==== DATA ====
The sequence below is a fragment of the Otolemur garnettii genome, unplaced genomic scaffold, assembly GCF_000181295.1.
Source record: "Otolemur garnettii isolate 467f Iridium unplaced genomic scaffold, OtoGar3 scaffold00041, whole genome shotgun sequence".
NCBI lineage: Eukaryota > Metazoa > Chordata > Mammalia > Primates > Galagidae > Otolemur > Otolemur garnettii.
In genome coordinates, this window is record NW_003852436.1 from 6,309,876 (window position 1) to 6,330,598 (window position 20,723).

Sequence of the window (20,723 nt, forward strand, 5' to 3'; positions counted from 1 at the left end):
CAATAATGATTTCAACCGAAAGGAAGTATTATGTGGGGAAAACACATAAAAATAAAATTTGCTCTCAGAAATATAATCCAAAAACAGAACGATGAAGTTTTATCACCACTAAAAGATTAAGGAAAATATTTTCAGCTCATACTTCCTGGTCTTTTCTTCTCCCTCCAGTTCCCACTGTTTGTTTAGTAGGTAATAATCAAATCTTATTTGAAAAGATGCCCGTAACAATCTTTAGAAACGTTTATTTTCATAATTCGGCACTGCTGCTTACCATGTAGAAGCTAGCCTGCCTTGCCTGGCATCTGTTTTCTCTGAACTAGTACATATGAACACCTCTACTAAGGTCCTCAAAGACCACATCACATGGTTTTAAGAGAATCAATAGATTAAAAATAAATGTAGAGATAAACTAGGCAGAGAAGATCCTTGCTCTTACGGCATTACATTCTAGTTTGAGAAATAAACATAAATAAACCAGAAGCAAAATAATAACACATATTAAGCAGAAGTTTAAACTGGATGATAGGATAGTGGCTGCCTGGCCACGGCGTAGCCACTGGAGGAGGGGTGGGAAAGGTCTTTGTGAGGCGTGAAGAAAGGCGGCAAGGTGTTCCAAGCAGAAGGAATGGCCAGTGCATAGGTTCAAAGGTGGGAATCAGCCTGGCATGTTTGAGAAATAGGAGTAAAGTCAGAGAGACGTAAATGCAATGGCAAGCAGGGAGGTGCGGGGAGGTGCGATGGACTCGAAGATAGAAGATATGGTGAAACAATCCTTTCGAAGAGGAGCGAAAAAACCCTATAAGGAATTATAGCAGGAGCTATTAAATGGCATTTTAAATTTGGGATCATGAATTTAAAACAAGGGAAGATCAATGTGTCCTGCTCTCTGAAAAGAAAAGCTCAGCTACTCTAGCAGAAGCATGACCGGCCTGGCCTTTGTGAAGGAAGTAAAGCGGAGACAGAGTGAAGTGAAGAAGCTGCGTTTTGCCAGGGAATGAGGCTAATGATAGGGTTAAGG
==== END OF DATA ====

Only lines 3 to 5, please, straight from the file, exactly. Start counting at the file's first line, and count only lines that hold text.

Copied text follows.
NCBI lineage: Eukaryota > Metazoa > Chordata > Mammalia > Primates > Galagidae > Otolemur > Otolemur garnettii.
In genome coordinates, this window is record NW_003852436.1 from 6,309,876 (window position 1) to 6,330,598 (window position 20,723).

Sequence of the window (20,723 nt, forward strand, 5' to 3'; positions counted from 1 at the left end):